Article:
How We’re Rationing Life-Saving Drugs

Half of all hospitals are buying drugs on the gray market:

Fifty-two percent of hospital purchasing agents and pharmacists reported they’d bought drugs from so-called “gray market” vendors during the previous two years, according to a just-released survey of 549 hospitals by the Institute for Safe Medication practices, an advocacy group.

Gray-market suppliers are those that operate outside official channels, often buying drugs from uncertain sources and reselling them at a steep profit. A report issued last week by a one hospital association found their average mark-up was 650 percent.

Pressures from demanding doctors and desperate patients helped fuel the transactions, making hospital staffers feel like they had no choice but to buy drugs in short supply at steep prices.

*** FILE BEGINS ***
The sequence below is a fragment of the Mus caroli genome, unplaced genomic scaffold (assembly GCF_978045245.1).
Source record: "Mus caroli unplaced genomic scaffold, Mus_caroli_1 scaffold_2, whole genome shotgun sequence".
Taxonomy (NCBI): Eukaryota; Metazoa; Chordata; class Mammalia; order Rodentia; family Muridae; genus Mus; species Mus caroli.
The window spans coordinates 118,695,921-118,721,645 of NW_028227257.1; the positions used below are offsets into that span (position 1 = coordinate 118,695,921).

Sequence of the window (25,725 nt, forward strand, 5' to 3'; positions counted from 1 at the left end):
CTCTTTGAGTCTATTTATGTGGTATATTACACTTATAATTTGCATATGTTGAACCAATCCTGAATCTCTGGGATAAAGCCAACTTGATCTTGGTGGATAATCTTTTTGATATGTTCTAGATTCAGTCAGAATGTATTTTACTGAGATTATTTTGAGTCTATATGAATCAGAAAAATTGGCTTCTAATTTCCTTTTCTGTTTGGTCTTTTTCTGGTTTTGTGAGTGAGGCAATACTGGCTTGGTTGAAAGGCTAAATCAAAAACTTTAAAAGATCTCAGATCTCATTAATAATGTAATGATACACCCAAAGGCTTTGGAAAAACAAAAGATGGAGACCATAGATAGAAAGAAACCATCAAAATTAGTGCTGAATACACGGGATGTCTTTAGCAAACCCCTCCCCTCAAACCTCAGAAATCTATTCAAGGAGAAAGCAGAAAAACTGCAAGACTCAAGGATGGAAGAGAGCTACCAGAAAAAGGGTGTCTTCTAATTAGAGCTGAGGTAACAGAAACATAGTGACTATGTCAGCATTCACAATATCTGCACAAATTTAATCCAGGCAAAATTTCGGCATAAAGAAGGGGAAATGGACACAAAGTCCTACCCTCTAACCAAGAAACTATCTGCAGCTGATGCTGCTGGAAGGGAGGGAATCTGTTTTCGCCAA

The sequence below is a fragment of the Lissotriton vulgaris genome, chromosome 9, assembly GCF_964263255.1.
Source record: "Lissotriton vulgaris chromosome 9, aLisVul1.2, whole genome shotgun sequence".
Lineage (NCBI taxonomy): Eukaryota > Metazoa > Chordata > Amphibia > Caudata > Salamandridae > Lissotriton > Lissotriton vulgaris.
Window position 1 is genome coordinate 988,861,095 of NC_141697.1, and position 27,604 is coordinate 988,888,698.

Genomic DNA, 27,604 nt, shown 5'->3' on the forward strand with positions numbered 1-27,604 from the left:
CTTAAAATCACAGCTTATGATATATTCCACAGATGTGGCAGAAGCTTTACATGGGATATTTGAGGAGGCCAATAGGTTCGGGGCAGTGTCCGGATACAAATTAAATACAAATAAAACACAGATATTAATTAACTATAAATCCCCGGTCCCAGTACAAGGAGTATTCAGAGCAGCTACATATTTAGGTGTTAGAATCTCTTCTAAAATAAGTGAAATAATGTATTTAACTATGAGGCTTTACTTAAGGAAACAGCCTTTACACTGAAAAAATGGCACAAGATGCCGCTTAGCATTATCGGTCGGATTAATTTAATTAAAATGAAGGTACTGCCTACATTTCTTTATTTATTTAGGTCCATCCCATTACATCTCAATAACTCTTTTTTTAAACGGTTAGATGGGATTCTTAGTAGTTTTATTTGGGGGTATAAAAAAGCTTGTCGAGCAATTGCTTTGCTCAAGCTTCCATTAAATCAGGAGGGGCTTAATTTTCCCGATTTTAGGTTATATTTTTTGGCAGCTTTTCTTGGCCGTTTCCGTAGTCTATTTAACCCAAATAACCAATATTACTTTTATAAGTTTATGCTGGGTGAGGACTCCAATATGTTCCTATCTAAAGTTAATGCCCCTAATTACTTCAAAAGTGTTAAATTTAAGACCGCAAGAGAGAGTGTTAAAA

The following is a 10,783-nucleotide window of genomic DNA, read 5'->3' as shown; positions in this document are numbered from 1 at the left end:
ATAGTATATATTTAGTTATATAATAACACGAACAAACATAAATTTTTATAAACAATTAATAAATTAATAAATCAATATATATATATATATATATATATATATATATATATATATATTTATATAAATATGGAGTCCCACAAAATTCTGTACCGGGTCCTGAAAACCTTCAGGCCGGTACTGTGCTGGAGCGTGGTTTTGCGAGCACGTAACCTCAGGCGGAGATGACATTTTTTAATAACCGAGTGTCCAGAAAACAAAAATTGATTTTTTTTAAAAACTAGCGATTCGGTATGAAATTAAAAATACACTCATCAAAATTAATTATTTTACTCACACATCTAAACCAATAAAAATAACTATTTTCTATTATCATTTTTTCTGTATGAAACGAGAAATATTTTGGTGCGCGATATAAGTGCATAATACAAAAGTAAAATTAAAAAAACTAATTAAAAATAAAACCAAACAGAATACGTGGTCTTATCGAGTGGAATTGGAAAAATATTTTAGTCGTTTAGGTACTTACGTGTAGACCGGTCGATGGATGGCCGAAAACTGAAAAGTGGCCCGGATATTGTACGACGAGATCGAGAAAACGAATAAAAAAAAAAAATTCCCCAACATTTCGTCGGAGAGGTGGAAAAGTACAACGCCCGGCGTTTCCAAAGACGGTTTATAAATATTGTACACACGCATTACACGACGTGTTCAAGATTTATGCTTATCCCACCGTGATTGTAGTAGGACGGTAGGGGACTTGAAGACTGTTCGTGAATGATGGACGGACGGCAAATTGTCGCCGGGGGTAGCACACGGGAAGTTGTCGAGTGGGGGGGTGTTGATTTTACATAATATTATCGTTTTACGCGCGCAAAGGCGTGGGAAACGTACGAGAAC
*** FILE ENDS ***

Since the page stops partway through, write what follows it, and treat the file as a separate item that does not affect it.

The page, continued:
Comments (4)

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  1. Vicki says:

    Every time I read about this problem, it seems to get worse and worse.

  2. Ken says:

    This is only the beginning. There is more rationing to come.

  3. Buster says:

    There would be no gray market in scarce drugs were it not for the price controls that Medicaid and the 340b mandatory discount drug program requires.

  4. Devon Herrick says:

    Most of the drugs in short supply are old, injectable drugs. Prices are a function of the CPI and cannot be increased to compensate for needed upgrades to manufacturing facilities. Once the old plant becomes obsolete, the drug maker has an incentive to stop producing the drug.